Document Detail

The effects of patient volume and level of care at the hospital of birth on neonatal mortality.
MedLine Citation:
PMID:  8847767     Owner:  NLM     Status:  MEDLINE    
OBJECTIVE: To examine the effects of neonatal intensive care unit (NICU) patient volume and the level of NICU care available at the hospital of birth on neonatal mortality.
DESIGN: Birth certificate data linked to infant death certificates and to infant discharge abstracts were used in a logistic regression model to control for differences in each patient's clinical and demographic risks. Hospitals were classified by the level of NICU care available (no NICU: level I; intermediate NICU: level II; expanded intermediate NICU: level II+: tertiary NICU: level III) and by the average patient census in the NICU.
SETTING: All nonfederal hospitals in California with maternity services.
PATIENTS: All births in nonfederal hospitals in California in 1990 (N=594104), 473209 (singletons only) of which were successfully linked with discharge abstracts. Of these infants, 53229 were classified as likely NICU admissions.
MAIN OUTCOME MEASURES: Death within the first 28 days of life, or within the first year of life, if continuously hospitalized.
RESULTS: Patient volume and level of NICU care at the hospital of birth both had significant effects on mortality. Compared with hospitals without an NICU, infants born in a hospital with a level III NICU with an average NICU census of at least 15 patients per day had significantly lower risk-adjusted neonatal mortality (odds ratio, 0.62; 95% confidence interval, 0.47-0.82; P=.002). Risk-adjusted neonatal mortality for infants born in smaller level III NICUs, and in level II+ and level II NICUs, regardless of size, was not significantly different from hospitals without an NICU, and was significantly higher than hospitals with large level III NICUS.
CONCLUSIONS: Risk-adjusted neonatal mortality was significantly lower for births that occurred in hospitals with large (average census, >15 patients per day) level III NICUs. Despite the differences in outcomes, costs for the birth of infants born at hospitals with large level III NICUs were not more than those for infants born at other hospitals with NICUs. Concentration of high-risk deliveries in urban areas in a smaller number of hospitals that could provide level III NICU care has the potential to decrease neonatal mortality without increasing costs.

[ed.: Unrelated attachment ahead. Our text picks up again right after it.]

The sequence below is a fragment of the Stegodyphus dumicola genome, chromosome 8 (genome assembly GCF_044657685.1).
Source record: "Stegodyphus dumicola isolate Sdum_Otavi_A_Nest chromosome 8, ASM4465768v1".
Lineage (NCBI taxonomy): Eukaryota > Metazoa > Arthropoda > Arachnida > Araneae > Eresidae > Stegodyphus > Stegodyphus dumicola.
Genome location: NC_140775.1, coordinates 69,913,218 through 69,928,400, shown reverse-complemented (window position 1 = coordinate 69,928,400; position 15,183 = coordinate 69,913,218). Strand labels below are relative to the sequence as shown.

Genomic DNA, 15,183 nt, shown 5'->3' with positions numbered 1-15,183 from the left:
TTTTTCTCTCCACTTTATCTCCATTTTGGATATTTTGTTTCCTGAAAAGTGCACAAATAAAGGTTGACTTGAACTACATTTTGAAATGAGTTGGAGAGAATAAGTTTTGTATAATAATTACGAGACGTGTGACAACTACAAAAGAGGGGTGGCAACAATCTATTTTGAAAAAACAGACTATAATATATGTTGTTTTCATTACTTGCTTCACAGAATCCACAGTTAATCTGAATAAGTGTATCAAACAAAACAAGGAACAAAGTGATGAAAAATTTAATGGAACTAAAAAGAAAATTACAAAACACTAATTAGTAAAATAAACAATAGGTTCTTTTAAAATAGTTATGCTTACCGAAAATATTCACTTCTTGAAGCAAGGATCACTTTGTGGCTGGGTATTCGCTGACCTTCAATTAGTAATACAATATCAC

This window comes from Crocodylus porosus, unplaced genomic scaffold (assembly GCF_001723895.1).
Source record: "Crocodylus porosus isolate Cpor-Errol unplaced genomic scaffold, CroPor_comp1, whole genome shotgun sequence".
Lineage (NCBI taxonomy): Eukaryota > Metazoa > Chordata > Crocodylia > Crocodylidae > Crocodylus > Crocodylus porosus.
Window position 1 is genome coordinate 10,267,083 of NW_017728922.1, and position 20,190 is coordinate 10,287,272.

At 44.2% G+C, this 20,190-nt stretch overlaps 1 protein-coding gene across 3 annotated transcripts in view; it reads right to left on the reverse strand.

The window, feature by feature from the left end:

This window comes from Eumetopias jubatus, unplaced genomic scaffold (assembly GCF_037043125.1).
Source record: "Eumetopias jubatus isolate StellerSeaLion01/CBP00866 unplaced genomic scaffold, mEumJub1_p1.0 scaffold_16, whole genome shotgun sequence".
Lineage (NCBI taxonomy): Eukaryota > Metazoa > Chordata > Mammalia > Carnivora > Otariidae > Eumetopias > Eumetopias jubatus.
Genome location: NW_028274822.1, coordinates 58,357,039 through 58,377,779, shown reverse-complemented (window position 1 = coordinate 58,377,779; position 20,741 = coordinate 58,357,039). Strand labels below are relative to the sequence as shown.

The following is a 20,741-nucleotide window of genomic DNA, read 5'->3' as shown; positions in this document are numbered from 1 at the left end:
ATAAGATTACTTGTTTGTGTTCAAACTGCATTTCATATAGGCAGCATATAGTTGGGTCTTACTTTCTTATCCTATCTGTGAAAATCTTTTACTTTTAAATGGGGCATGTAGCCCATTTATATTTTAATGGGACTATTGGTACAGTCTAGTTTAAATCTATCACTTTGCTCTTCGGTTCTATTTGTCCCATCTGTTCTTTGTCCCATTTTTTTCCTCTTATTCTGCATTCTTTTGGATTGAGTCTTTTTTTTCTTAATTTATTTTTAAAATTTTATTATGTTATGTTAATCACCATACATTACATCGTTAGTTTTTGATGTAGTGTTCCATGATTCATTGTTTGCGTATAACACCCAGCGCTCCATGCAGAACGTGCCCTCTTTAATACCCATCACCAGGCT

C S Phibbs; J M Bronstein; E Buxton; R H Phibbs
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Publication Detail:
Type:  Journal Article; Research Support, U.S. Gov't, P.H.S.    
Journal Detail:
Title:  JAMA     Volume:  276     ISSN:  0098-7484     ISO Abbreviation:  JAMA     Publication Date:  1996 Oct 
Date Detail:
Created Date:  1996-10-23     Completed Date:  1996-10-23     Revised Date:  2014-09-17    
Medline Journal Info:
Nlm Unique ID:  7501160     Medline TA:  JAMA     Country:  UNITED STATES    
Other Details:
Languages:  eng     Pagination:  1054-9     Citation Subset:  AIM; IM    
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MeSH Terms
California / epidemiology
Health Services Accessibility
Health Services Needs and Demand
Hospitals / statistics & numerical data
Infant Mortality*
Infant, Newborn
Intensive Care Units, Neonatal / statistics & numerical data*
Intensive Care, Neonatal*
Logistic Models
Multivariate Analysis
Outcome Assessment (Health Care)*
Patient Admission / statistics & numerical data*
Research Design
Grant Support
HS-282-0039/HS/AHRQ HHS; HS-290-92-0055/HS/AHRQ HHS

From MEDLINE®/PubMed®, a database of the U.S. National Library of Medicine

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